I lost a major account yesterday. The e-mail from the editor was brief, “Hesh, your humor just doesn’t translate well in Australia.”
My response? Really, I have nothing disparaging to say about Australians. First, I do not know any. I never spoke to this editor. We conducted all our business via e-mail. In retrospect, he took a big risk in publishing my column. Imagine the Wall Street Journal publishing a column every fortnight by an Australian business humor columnist. It would be unprecedented.
I am proud of the fact that I wrote for such a prestigious international client. And even though I have lost the account it was a worthwhile accomplishment while it lasted.
I thought of issuing a press release: “Western Australia Business News cancels Hesh Reinfeld’s business humor column.” I bet that would catch the interest of those who follow the news wires. Usually in businesses, no one announces the loss of a client. Usually we read about all the new business a company is acquiring. And then six months later the newspaper carries a short legal notice announcing the company is in Chapter 11.
It is really no different than my synagogue that announces with much fanfare the new members of the congregation. However, it never seems to talk about the number of members who have left. (That is one of the many reasons I am no longer on the board of directors, I kept on asking how many members we were losing.)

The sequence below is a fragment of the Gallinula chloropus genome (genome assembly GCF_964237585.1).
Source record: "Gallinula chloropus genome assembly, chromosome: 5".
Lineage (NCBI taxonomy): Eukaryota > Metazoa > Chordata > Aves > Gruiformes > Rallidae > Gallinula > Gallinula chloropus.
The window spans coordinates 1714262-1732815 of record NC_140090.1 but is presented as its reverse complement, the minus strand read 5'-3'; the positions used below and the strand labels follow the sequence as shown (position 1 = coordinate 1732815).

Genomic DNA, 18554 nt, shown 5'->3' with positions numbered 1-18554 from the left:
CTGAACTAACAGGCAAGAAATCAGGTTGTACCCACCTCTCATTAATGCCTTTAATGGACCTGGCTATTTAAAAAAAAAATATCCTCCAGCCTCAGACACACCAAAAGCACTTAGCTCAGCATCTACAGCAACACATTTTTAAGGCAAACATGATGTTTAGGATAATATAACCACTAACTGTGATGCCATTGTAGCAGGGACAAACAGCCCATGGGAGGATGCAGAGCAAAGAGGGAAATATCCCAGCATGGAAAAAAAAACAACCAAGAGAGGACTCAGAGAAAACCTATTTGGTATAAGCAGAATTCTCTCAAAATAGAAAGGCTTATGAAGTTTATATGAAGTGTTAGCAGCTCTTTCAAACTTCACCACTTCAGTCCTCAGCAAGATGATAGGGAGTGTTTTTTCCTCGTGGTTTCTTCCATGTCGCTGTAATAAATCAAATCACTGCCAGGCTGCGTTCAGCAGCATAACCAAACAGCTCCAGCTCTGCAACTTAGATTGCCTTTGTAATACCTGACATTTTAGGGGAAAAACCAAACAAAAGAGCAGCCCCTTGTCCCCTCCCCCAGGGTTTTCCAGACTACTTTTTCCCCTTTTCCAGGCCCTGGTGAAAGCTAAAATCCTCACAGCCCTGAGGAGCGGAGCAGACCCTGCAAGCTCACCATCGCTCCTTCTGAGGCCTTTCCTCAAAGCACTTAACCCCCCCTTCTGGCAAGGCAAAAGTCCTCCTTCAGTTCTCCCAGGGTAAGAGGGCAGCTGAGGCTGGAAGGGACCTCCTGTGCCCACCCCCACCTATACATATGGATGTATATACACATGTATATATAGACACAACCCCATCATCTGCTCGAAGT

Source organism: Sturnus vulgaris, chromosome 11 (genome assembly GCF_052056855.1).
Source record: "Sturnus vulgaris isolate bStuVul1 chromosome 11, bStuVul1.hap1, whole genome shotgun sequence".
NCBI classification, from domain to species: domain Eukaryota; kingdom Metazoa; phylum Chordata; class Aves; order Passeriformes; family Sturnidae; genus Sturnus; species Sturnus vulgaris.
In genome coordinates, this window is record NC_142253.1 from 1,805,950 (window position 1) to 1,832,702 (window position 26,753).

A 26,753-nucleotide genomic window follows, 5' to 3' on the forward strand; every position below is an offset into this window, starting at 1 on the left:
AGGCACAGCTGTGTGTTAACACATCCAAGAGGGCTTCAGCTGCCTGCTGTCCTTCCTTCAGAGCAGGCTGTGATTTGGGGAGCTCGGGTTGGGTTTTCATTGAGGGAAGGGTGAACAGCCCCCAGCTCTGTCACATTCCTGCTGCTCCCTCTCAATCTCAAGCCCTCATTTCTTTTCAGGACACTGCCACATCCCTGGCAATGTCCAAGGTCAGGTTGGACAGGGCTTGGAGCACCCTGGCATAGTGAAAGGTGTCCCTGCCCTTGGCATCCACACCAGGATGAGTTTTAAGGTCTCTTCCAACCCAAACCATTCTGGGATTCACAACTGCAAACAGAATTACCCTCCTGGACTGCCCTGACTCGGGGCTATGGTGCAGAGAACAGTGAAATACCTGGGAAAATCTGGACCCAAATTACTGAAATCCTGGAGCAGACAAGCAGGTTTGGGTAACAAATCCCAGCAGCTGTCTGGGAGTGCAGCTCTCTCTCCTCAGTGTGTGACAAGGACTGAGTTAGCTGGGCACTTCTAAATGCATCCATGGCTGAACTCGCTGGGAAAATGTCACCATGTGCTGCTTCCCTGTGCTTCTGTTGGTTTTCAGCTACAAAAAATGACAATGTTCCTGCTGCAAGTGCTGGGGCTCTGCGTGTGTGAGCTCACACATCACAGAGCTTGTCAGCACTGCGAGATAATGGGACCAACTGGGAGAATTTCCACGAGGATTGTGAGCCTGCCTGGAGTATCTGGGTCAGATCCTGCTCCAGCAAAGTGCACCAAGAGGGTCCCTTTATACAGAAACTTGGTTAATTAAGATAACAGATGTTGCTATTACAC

I may start a business blog where we can honestly announce our defeats and losses. I don’t want to simply remove Western Australia Business News from my Web site’s list of clients, pretending as if we never had a relationship. It is like dating the prom queen in high school. True she dumped me after a month, but for that month life was grand and I want to celebrate it. (My wife says that my problem is that I want to keep on celebrating it.)
We are all afraid of saying we have had failures. Although all the management guru books say that one learns more from one’s mistakes, I have yet to see a resume announcing all the things one has screwed up.
OK, maybe that is unrealistic. But could there at least be just one line on a job application that would ask: “Please tell us (in 25 words or less) about a job you screwed up and why. This question must be answered, if not, we will not process your application. And we will check the references on this one.”
Maybe it is a matter of age. As a business leader, until you’re 50 you have to prove you are a change agent who has turned organizations around. After 50 you’re allowed to finally divulge you have made mistakes and that the screw-ups have given you wisdom, humility and a book contract.
It’s analogous to dating when you are middle-aged. Divorced women over 40 do not want to date a guy who has never been married. He is actually a bigger risk then dating a guy who has been divorced. (Guys, if you don’t understand why, ask a woman in your office.)
Now if I am serious about this I should add a page to my Web site and proudly display a list of the clients I have lost. It sounds liberating. But I really don’t want my readers to know the newspapers that have dropped my column.
So in the great tradition of Gilda Radner’s character, Emily Litella, from “Saturday Night Live”: “Never Mind.”
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This article appears in the August 19 2005 issue of New Hampshire Business Review